100 Best Books?
Waterstone’s, a UK bookshop chain, has created a list The Top 100 Books, based on its employees’ favourite books. Its 5,000 employees were asked to name their favourite 5 books written since 1982, when Waterstone’s opened its first store. (See link to the list at the end of this entry.)
The final list has 66 male authors and 27 female. According to Waterstone’s spokesman, this difference is due to males preferring to read books by male authors because ‘they think that what women write doesn’t appeal to them.’ In contrast, women ‘read more than men . . . [and] … read is right across the board: chick lit, crime fiction, biographies, heavyweight novels, and they don’t care about the gender of the author.’
Interestingly, the only author to have 3 titles in the list is a woman, the Canadian novelist Margaret Atwood.
The list is dominated by fiction, with 89 novels chosen.
A writer for the online Daily Telegraph, Sam Leith, says that although lists of ‘best books’ are ‘childish’, they provide the fun of disagreeing with them. Another writer, Judith Flanders (http://blogs.guardian.co.uk/books/2007/) is unhappy with lists that are called the ‘best of’ anything. She suggests this booklist be renamed as ‘The 100 greatest books since 1982 that I can think of off the top of my head, if I’m a white male twentysomething bookshop assistant who likes to make lists.’
Leith says the 100 books represents more a ‘fun holiday reading list’ than a ‘serious canon’. He seems pleased that Waterstone’s staff apparently actually read books. (I could segue here into a nostalgic rap about how bookshops used to be filled with such knowledgeable staff.)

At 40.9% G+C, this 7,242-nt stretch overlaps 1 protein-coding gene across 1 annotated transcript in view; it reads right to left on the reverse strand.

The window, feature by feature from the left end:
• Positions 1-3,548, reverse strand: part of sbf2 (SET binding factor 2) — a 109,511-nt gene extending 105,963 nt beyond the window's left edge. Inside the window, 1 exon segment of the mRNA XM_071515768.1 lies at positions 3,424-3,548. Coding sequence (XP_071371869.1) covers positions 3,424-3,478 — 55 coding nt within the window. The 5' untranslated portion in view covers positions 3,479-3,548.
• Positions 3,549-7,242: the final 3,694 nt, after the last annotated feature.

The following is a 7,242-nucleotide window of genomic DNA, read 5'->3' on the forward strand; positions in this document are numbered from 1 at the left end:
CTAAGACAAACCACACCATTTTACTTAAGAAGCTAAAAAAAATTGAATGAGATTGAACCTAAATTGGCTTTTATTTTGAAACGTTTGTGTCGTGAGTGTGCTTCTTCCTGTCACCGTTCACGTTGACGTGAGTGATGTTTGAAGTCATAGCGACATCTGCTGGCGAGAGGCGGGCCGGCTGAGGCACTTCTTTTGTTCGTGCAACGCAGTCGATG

But he has some criticisms as well. The Time Traveler’s Wife is ‘superior chick lit’ and Possession and Fingersmith are ‘luminous potboilers]. He deplores the ‘genre of quasi-poetic self-help fiction exemplified by Paulo Coelho and Mitch Albom’ and would like to see these works ‘consigned to the devil’s burning dump bin of eternal remainderdom.’
He points out that no poetry is on the list, despite publications during that time period by such ‘big guns’ as ‘Geoffrey Hill, Paul Muldoon, Seamus Heaney, Thom Gunn and Ted Hughes’, as well as the emergence of poets Mark Doty and Alice Oswald. The list is also ignores short story collections, literature in translation, science writing, the graphic novel, history and biography, letters, essays, diaries, sci-fi, and reportage.
He believes that American fiction is ‘shockingly short changed’, citing the absence of Philip Roth, Don DeLillo, and Kurt Vonnegut, and of younger writers such as David Foster Wallace, A. M. Homes, Nicholson Baker, Jonathan Franzen, or Richard Powers. And the list ignores well-known British/Commonwealth writers, e.g., Neal Stephenson, Dan Clowes, Ali Smith, Julian Barnes, V.S. Naipaul.